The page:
The Caste System of Northern India

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The Caste System in North India The four major Aryan casts were as follows.

Brahmin – (priestly caste)

Brahmin (Brāhmaṇa) is the class of educators, law makers, scholars and preachers of Dharma in Hinduism. It is said to occupy the highest position among the four varnas of India. The English word brahmin is an anglicised form of the Sanskrit word Brāhmana. Brahmins are also called Vipra which means"inspired", or Dvija which means "twice-born".

Brahmins often performed vedic rituals. It is a misconception that Brahmins are only priests. Only a sub sect of brahmins were involved in priestly duties. They also took up various other professions since late vedic ages like doctors, warriors, writers, poets, land owners, ministers, etc. Some parts of India were also ruled by Brahmin Kings.

From Vedic times onwards, Indian Kings acted in close relationship with Brahmins and relied on them as their advisors, the Brahmins became a powerful and influential group in India, and were known for discriminating against 'lower' castes

Kshatriya – (warrior caste)

Kshatriya or Kashtriya meaning warrior is one of the four varnas (social orders) in Hinduism. It traditionally constituted the military and ruling order of the Vedic-Hindu social system outlined by the Vedas, and the Laws of Manu. Kshatriyas used to hold the top rank in ancient Indian society: Rama, Krishna, Siddhartha Gautama, all of the Tirthankaras of Jainism from Parsvanatha to Mahavira were kshatriyas.

Vaishya - (trader caste)

Vaishya, also known as Vaisya, or Vysyas, is one of the four varnas (social order) of Hinduism. According to Vedic tradition, this order primarily comprises of money-lenders, merchants, traders, cattle-herders and artisans. In Hindu beliefs, the duties of a Vaisya, as described by Hindu God Krishna, are krsi (growing food grains), goraksha (cow protection), vanijyam (trade), vaisya karma (work) and svabhavajam (born of his own nature).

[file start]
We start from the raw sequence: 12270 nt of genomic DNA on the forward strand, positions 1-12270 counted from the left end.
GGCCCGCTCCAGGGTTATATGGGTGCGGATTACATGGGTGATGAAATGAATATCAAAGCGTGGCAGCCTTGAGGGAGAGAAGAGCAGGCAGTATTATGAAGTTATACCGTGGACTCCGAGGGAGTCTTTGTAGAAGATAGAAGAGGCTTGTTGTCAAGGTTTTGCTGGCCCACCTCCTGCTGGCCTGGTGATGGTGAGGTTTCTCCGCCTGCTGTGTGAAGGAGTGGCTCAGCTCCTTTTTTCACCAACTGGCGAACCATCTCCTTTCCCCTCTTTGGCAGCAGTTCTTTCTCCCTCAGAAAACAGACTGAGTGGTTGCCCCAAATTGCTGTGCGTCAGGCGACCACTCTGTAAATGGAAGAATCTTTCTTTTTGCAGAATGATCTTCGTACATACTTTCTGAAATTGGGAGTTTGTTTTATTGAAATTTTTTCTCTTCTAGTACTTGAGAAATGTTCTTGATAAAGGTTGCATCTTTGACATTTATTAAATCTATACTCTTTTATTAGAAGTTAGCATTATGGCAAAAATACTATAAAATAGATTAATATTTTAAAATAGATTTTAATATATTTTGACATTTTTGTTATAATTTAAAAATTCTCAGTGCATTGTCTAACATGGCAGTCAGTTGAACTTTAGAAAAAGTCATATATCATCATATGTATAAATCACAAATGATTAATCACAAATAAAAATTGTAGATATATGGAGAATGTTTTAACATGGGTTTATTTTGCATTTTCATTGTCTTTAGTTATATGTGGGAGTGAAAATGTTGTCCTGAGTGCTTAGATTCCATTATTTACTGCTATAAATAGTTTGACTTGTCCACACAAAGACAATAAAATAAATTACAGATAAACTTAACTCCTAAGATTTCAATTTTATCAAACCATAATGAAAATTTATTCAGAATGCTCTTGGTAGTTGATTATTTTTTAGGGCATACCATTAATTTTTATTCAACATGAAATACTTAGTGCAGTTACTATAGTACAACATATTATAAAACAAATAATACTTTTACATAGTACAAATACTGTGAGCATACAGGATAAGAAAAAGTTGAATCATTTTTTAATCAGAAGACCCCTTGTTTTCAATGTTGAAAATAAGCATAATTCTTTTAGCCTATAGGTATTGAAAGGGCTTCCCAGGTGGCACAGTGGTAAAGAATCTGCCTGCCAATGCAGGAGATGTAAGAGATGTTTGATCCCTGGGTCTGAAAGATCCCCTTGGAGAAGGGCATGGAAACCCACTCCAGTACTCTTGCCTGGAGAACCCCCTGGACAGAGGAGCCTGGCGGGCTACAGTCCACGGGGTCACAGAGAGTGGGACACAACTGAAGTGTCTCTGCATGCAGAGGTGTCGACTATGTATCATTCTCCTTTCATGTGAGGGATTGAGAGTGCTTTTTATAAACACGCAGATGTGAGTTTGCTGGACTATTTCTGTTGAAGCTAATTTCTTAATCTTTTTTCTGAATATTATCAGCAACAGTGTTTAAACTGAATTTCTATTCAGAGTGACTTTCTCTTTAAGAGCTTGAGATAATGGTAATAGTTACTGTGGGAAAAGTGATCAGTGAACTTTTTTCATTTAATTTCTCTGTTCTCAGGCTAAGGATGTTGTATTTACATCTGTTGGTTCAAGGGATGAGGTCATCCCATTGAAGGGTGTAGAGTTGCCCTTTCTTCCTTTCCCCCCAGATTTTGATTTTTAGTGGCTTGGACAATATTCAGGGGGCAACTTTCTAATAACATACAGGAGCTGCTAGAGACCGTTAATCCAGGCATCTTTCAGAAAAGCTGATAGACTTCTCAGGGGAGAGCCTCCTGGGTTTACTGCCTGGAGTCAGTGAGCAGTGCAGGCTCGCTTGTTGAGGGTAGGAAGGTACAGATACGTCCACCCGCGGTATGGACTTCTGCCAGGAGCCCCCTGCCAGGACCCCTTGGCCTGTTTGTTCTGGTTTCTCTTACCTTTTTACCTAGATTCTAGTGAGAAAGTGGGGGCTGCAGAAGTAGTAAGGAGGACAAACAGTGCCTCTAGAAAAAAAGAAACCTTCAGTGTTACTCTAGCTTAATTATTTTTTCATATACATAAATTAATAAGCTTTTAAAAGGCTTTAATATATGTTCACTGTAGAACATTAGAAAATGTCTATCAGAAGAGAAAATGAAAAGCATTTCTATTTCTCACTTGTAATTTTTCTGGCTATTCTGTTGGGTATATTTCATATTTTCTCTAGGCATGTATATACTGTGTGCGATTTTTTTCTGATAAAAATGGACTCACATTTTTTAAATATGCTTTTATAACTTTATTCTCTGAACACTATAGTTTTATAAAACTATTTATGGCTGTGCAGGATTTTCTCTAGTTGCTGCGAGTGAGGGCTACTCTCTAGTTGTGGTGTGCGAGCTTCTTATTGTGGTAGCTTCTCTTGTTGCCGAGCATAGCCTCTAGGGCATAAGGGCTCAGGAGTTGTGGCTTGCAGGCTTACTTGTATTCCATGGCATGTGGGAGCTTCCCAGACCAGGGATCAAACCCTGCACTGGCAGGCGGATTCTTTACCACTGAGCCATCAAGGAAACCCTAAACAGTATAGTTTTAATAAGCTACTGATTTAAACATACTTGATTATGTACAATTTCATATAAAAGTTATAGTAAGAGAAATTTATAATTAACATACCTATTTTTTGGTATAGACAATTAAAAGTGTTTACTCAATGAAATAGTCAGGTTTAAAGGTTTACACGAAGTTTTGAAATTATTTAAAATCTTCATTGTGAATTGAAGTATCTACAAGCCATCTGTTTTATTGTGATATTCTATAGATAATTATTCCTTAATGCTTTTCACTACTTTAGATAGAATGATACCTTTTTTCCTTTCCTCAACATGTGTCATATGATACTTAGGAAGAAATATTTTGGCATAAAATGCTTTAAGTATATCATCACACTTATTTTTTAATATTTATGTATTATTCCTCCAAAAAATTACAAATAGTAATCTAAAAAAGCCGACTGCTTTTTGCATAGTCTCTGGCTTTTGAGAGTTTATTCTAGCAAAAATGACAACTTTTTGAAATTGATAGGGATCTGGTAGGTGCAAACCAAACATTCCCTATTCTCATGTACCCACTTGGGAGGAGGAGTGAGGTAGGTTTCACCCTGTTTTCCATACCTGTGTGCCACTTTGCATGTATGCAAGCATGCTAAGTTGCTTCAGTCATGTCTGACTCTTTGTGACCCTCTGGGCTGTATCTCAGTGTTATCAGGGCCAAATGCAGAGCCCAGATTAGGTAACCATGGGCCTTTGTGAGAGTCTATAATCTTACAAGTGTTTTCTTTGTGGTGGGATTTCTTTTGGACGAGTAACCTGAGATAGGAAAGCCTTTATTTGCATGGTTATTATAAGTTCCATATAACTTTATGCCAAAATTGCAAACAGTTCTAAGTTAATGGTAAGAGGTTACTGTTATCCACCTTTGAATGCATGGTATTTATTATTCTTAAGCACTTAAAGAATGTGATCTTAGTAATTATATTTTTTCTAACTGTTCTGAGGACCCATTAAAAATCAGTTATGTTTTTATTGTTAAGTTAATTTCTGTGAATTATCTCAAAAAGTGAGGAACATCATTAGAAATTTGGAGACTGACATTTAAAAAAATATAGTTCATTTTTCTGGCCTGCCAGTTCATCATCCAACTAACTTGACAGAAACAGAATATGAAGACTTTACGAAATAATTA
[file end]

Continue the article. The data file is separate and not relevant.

The Vaisyas eventually became land-owners, money-lenders and influential traders and are often credited for the evolution of capitalist ideologies in India. Historically, Vaisyas have played a much larger role in Indian affairs apart from trade and commerce. Indian traders were widely credited for the spread of Indian culture to regions as far as Southeast Asia.

Sudra (service caste)

Shudra normally spelt Sudra or Súdra in English, is the lowest Varna in the traditional four-section division in the Hindu caste system. Their assigned and expected role in post-Vedic North India was that of farmers, craftsmen, and labourers.

The Purusha Sukta of Rigvedha

It is mentioned in the purusha-sukta of Rigvedha that Purusha was a gigantic primeval person, from whose body the world and the varnas (socioeconomic classes) are built. He is described as having a thousand heads and a thousand feet. He emanated Viraj, the female creative principle, from which he is reborn in turn before the world was made out of his parts.

 In the sacrifice of Purusha, the Vedic chants were first created. The horses and cows were born, the Brahmins (Learned men) were made from Purusha's mouth, the Kshatriyas (Men with strength) from his arms, the Vaishyas (Men with business acumen)from his thighs, and the Shudras (Men who Work) from his feet. Twice Born (Dvija)

The Brahmin, Kshasthriya along with the vaishya, are of the 'twice born' (dvija) castes of the classical theory (at the time of one’s birth and again when the sacred thread was woven at the coming of age) when the Upananaya ceremony was performed. This ceremony was denied to the Sudra’s who were considered of low birth. Agastiar the sage was said to be the first Brahamana to bring civilization to the South of India. There may have been a migration of Brahamanas to the South along with other Northern castes. It is believed that a large majority of the Dravidian priestly cast from South India assumed Brahamana status around this time and took upon themselves ritualistic roles.


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